Is your disaster preparedness plan disaster ready?
Hurricane Harvey, the biggest natural disaster in United States history, was a huge eye opener for my husband and I as it relates to our disaster preparedness plan. As we watched the devastation and heard the heartbreaking stories, we also became aware of what you need to have ready and available should a disaster strike your area. Now, we don’t live in hurricane country. We don’t live in tornado country. We don’t live in a flood zone. But we do live in Southern California which is earthquake country and the chances of a major earthquake occurring is not if but when. The best time to make sure your disaster preparedness plan is in order is before the disaster… Click To Tweet FEMA (The Federal Emergency Management Agency) is the federal agency that comes on the scene when a big disaster like Hurricane Harvey happens. It is designed to help individuals get back on their feet after a disaster happens. Yet FEMA is still a government agency and all government agencies have rules to follow. So while the FEMA employees will have empathy for you and your situation, unless you have the necessary papers they require before they can assist you, your ability to get help and move on will be severely hindered. That is why It is vital to have your disaster preparedness plan in place before you ever have to use it. Click To Tweet On the FEMA website, they have a 21 page document that helps you organize your disaster preparedness plan.
The purpose of the document is to help you prepare to:
§ Prove the identity of all household members in a post-disaster situation; § Maintain or re-establish contact with your family or other members of your household; § Maintain contact with your employer or the employers of others in your household; and § Apply for FEMA disaster assistance benefits
As you gather the recommended information, it is also important to remember to have at least 5 copies of each critical document: Social Security Card, Drivers License, Passport, House Deed, Home Insurance, and Life Insurance. Why have 5 copies on hand? Because multiple copies of each document will be required by different agencies (FEMA, your insurance company, your city, etc.) and chances are, after a disaster strikes, access to copy machines to make those copies may not be possible due to lack of electricity, damage to machines, etc. The FEMA document is easy to store on your computer and in the cloud. You should also keep a hard copy in a fireproof lock-box along with the other critical documents. I am also sending an electronic copy to our kids so that they are aware of our information. And it doesn’t hurt that they live out of state, away from our potential disaster. When we began pulling together all of our critical documents for our disaster preparedness plan, we anticipated finding them all in order, up to date, and easily accessible. WRONG. What we actually found revealed that:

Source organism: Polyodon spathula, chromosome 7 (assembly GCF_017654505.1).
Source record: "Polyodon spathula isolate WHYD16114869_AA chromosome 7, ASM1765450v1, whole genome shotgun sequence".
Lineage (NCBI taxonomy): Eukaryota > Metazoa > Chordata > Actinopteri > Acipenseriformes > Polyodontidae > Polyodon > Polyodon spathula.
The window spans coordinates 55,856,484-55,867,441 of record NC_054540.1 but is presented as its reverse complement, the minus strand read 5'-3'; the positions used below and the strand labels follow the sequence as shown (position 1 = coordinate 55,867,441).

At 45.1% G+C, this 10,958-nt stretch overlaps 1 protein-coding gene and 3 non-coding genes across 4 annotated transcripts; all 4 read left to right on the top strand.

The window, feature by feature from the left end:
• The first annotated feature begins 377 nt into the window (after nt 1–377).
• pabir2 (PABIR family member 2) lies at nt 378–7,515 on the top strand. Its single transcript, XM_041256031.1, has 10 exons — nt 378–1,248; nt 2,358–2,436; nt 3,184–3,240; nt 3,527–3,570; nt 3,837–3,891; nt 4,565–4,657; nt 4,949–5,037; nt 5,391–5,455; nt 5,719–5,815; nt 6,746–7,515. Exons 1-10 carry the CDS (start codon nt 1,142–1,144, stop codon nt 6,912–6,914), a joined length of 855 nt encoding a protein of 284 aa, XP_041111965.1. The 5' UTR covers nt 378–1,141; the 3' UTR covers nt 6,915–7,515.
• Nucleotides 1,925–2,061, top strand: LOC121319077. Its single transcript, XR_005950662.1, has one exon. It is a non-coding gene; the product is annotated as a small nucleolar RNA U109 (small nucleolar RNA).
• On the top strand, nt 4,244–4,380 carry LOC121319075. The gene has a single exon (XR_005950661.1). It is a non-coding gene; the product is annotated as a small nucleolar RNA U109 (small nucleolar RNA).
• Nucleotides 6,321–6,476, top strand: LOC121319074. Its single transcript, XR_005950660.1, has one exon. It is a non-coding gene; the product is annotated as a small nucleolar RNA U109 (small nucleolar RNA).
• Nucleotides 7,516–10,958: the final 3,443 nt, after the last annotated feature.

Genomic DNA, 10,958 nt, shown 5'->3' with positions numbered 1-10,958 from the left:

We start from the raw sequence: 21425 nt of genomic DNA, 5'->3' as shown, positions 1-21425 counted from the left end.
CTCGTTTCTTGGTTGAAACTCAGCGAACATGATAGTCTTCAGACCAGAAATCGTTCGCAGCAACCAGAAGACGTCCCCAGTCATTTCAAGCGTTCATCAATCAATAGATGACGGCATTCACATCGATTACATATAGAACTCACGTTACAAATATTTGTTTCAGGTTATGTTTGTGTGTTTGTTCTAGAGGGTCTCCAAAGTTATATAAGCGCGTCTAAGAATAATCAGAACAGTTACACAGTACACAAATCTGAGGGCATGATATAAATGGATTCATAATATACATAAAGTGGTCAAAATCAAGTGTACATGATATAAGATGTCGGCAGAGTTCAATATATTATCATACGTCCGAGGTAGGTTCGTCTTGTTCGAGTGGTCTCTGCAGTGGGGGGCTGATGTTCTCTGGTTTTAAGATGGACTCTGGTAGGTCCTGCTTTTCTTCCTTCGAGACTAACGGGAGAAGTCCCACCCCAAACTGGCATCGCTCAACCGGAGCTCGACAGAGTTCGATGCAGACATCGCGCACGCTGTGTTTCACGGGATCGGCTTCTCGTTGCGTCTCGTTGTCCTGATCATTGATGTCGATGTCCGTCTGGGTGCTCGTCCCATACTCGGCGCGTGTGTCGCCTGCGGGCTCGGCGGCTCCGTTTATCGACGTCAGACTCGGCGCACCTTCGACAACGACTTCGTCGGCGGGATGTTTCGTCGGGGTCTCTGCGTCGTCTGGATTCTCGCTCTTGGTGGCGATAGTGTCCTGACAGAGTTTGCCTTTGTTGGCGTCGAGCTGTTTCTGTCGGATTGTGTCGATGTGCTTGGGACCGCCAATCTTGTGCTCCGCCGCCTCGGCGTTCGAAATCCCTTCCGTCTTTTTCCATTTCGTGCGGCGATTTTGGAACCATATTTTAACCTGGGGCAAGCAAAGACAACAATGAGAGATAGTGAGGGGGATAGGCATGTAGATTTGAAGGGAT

- My husband’s passport had expired earlier this year.
- My husband had no idea where his Social Security Card was.
- The Life Insurance Policy that we’ve been paying on my husband for the past 25 years is no longer in effect.
- Our home insurance is out of date. When we originally purchased the insurance, we were a young family on a tight budget and just got the minimum coverage. Times have changed and our insurance has not. If a disaster happened tomorrow, we would be grossly under-insured.
- We did not have the most recent copy of our Trust Deed.
Pathetic, right? Not actually. Now we know exactly what we need to move on in an urgent and timely fashion in order to have an effective disaster preparedness plan in place. It would have been a lot more pathetic to find this all out after a disaster strikes. Our hearts and prayers go out to the victims of Hurricane Harvey. They have a long road ahead of them to restore what they once knew. At the same time, I’m grateful for what I have learned from this devastating catastrophe: It's worth the effort to have & maintain a current disaster preparedness plan to have peace in… Click To Tweet What have you done to establish a disaster preparedness plan?